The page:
What I did is I built a little lightweight 15mm shoulder mount on top, and then the whole system runs off of the Viewfacter full metal jacket plates. This allows for 15mm lightweight rods in the front, so you can put the matte box on and that whole thing goes right on the tripod plate, and you can be in studio-mode and hand-held mode within two seconds. Steadicam is a little bit long – as usual – but to pop it off a Steadicam and be back in hand held or studio, it’s a fraction of the time it would take to do a full rebuild.

Q: There’s been some question about reliability? What’s your take on that?
A. I haven’t had an issue with it. To be honest, I’ve actually had more problems with the Alexa than I have with the Epic, although I’ve used the Alexa about twice as much as the Epic this year.

On the new build that I just installed the other day, it’s a beta build, it’s frozen on me a couple of times. Not during a take, just playing around with the touch screen or going into playback, but otherwise it’s been completely rock solid.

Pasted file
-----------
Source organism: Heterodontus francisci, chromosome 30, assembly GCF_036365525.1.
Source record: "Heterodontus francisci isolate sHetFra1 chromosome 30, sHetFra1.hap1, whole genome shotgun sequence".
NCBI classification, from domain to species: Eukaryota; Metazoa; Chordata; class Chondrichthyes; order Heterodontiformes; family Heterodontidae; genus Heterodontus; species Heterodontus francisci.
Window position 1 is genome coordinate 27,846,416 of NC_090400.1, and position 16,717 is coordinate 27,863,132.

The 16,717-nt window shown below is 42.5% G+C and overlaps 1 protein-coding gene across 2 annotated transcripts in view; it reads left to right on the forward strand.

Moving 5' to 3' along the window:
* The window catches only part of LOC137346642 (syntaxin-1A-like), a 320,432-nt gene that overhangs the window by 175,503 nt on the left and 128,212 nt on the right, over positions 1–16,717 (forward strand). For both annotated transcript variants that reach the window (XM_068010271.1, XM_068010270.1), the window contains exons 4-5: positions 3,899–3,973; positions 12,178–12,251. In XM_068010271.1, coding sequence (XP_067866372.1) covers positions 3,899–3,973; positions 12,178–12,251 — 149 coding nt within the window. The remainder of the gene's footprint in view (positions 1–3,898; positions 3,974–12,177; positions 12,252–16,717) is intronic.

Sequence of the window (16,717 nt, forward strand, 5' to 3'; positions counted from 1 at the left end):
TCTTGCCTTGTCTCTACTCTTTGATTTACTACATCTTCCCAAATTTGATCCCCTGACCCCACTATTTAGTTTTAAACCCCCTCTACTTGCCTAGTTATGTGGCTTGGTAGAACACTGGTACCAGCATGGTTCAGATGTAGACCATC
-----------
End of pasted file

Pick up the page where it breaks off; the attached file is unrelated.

Q: Is there anything you’d like them to improve on the camera?
A. There’s always improvements. Now we’ve got playback, which is great if you’re shooting slow motion or if you’ve got a very critical shot. Playback can be a hindrance sometimes, just because it’s still a beta build. It’s still a little buggy when you do playback.

There’s obviously a whole slew of features they’re still working on, and Red’s been really good about it lately. They tend to release something every couple of weeks, so I’m sure it’s only going to get better.

I would love to see the Pro Audio (I/O) module where you can use full sized XLR input’s and add another viewfinder port.

Q: The Epic does have audio-in right now, with a mini-plug. You didn’t use the on camera audio for the movie you recently shot. Had the ProIO been available, would you have used it for that project?
A: I think for any feature film I would always go double system. I would love to see the Pro I/O; it’s not only the XLR and the extra viewfinder, it’s got more SDI outs and it basically makes it more like the Alexa where you have every port imaginable and you can send out all these different signals. That’s sort of the world I’d like to see. More options are always good.